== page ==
Trapeziectomy

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What is the trapezium?

The trapezium is the cube-shaped bone in your wrist that is joined to the base of your thumb (trapeziometacarpal joint).

How does osteoarthritis happen?

Osteoarthritis is the most common type of arthritis, where there is gradual wear and tear of a joint.

Osteoarthritis eventually wears away the normal cartilage covering the surface of the joint. The bone underneath becomes damaged, causing joint pain, stiffness and weakness.

What are the benefits of surgery?

The main benefit of surgery is to relieve pain and so improve how your thumb works.

Are there any alternatives to a trapeziectomy?
A splint often helps by restricting the movement of your thumb but you may find that a splint makes it difficult for you to perform normal activities.

A steroid injection into the joint can reduce pain in most people but the symptoms usually come back after several weeks or months.

It is possible to replace the joint with an artificial joint made of metal and plastic but most thumb joint replacements have a high failure rate and can also cause pain.

For young and active people with no arthritis below the trapezium, it may be better to have an arthrodesis (where the thumb bones are permanently fixed together using screws).

What does the operation involve?

Various anaesthetic techniques are possible.

The operation usually takes an hour to 90 minutes.

Your surgeon will make a small cut on the back of your hand at the base of your thumb, and remove the trapezium. Your surgeon may construct a ligament to connect the thumb to your wrist using a tendon that runs over the trapezium.

How soon will I recover?

You should be able to go home the same day.

Keep your hand raised for 2 weeks.

The bandage or cast will be removed after 4 to 6 weeks.

Regular exercise should help you to return to normal activities as soon as possible. Before you start exercising, ask the healthcare team or your GP for advice.

Your thumb should continue to improve over the next year as you get back a good range of movement.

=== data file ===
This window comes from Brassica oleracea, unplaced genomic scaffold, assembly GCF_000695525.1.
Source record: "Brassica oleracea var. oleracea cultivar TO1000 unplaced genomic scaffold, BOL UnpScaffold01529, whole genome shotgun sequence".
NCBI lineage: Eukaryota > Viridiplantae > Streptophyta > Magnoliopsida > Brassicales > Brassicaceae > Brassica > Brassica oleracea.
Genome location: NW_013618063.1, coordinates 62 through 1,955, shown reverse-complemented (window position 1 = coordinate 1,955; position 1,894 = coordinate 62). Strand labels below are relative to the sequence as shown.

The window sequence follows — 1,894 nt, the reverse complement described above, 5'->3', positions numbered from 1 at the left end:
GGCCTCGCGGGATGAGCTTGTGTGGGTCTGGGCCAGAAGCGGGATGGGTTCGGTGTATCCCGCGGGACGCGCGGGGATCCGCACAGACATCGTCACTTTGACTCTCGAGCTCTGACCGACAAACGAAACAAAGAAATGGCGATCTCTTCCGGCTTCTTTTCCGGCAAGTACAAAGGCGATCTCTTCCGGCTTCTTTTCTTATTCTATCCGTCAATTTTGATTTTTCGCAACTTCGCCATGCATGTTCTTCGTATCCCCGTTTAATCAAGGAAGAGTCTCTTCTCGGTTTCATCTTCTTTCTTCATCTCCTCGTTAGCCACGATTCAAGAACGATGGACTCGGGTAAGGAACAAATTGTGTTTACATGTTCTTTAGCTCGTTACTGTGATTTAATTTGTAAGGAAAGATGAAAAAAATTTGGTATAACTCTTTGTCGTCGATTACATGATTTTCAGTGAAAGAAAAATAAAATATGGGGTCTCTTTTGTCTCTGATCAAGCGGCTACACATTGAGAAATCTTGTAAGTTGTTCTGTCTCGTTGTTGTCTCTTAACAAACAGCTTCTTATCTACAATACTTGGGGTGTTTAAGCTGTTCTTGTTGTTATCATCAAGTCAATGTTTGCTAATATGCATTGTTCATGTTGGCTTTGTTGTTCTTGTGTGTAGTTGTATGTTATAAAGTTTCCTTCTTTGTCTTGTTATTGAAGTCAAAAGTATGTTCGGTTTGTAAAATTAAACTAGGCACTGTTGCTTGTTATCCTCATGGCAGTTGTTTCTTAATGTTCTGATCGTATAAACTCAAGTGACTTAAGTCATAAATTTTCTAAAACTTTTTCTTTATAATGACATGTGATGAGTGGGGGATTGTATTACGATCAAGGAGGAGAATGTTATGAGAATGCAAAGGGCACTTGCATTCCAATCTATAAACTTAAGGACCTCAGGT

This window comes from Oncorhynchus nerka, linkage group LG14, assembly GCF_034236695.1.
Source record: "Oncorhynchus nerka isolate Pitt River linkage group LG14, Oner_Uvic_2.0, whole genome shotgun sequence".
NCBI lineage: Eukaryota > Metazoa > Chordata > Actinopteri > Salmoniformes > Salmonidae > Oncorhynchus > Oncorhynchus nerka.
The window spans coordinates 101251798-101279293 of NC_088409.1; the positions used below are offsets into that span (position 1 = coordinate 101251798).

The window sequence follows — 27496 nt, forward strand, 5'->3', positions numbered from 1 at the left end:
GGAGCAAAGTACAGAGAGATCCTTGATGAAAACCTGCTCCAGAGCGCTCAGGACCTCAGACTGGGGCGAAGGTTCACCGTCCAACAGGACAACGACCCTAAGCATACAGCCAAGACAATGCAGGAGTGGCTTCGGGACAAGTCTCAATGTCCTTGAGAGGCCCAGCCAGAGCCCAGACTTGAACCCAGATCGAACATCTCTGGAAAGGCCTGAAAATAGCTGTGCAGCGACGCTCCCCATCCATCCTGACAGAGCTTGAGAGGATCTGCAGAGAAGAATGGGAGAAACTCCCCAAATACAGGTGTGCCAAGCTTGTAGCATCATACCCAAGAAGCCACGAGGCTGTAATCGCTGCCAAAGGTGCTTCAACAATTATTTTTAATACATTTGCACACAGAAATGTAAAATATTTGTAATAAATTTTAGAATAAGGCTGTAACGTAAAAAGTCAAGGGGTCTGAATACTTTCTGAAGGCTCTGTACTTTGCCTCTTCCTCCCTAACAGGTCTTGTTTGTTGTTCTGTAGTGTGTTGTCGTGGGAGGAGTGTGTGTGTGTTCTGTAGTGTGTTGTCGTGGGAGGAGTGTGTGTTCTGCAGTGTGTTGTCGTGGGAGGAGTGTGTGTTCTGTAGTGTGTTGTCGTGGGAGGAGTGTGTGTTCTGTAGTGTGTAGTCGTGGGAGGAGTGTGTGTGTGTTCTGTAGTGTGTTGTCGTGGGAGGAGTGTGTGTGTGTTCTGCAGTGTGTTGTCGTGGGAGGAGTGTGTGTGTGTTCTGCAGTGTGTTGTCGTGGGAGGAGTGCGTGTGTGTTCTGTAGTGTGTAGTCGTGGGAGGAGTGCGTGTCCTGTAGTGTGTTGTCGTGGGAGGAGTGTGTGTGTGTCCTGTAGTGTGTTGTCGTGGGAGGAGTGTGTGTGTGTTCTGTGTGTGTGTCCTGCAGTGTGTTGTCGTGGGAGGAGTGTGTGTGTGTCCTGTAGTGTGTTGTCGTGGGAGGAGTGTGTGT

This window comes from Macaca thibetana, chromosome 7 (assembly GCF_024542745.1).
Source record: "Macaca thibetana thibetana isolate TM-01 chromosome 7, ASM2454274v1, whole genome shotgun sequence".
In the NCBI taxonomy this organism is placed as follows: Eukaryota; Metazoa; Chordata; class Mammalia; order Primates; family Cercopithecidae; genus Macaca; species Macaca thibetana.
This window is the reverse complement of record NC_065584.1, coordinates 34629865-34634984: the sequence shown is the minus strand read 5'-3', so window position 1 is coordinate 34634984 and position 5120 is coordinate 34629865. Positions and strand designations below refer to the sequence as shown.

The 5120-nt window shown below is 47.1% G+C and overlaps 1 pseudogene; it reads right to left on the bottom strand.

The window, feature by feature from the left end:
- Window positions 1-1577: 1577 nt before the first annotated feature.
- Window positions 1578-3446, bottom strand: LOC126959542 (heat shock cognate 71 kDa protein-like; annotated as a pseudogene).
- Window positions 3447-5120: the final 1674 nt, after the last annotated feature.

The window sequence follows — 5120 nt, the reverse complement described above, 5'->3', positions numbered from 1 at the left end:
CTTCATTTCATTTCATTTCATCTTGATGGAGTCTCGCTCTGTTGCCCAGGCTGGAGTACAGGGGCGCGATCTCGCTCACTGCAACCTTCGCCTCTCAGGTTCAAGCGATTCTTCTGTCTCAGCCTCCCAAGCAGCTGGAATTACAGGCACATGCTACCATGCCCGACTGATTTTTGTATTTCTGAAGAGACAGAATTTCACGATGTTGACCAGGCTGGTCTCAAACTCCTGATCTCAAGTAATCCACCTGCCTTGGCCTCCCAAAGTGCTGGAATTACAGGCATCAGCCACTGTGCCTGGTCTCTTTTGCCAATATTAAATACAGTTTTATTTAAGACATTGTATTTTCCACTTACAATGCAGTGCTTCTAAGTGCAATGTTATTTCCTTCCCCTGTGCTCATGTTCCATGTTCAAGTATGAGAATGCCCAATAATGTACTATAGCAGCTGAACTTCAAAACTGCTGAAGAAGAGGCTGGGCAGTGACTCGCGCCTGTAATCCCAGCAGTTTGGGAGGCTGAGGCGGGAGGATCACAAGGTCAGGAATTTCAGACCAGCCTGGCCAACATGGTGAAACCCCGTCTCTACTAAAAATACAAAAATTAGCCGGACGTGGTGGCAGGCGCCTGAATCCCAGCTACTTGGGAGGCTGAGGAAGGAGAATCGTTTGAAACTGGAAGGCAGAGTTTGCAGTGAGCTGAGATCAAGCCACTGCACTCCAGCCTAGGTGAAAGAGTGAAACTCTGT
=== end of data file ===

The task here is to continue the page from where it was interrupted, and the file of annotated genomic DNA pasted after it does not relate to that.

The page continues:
What complications can happen?

General complications of any operation

  • Pain
  • Bleeding
  • Infection of the surgical site (wound)
  • Unsightly scarring of your skin

Specific complications of this operation

  • Continued numbness or pain
  • Damage to the artery that passes near to the trapezium
  • Severe pain, stiffness and loss of use of your hand

Availability

NHS/Private

Pricing*

Consultant
£690
Anaesthetist
£235
Hospital
£3,533
Guide price
£4,458

*The prices shown are minimum guide prices only. Diagnostic scans and investigations are not included unless otherwise stated. The exact cost of treatment will be made clear to you before you proceed.

This document is intended for information purposes only and should not replace advice your healthcare team gives you. This information is published under license from EIDO Healthcare UK and is protected by copyright. Other than for your personal, non-commercial use, you may not copy, print, download or otherwise reproduce it.

Osteoarthritis at the base of your thumb can cause pain when you use your thumb and prevent you from performing normal activities. A trapeziectomy can relieve the pain and so improve how your thumb works.

What to do next
  1. Talk to us about ways to pay, either insured or self-pay, and find out if you need a referral from your doctor.
  2. If you need one, ask your doctor for a referral letter.
  3. Call us to book an appointment with a consultant.
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I can’t thank everyone enough for the amazing care given. Such lovely attentive nurses. I will definitely recommend St Hughs and Mr Riaz and his team. Brilliant hospital.

Could not fault anything about my stay in St Hughs. Everybody was wonderful. Thank you all.

Everybody was kind, considerate and a jolly bunch, which helps to put you at ease and gives you confidence in knowing that they know what they are doing. 5 stars.

All staff extremely kind, patient and friendly. A credit to the hospital. Thank you.

Very good hospital and very good staff. I have never met so many caring people in one place. The nursing was 1st class. The encouragement to walk was also very good.

I had an amazing experience during my time at St Hugh’s Hospital, from my initial consultation to the aftercare following my procedure. Communication with the cosmetic nurse was brilliant; every member of staff I met was kind respectful, caring and polite. My surgeon was fantastic, so professional and kind, I trusted his knowledge completely.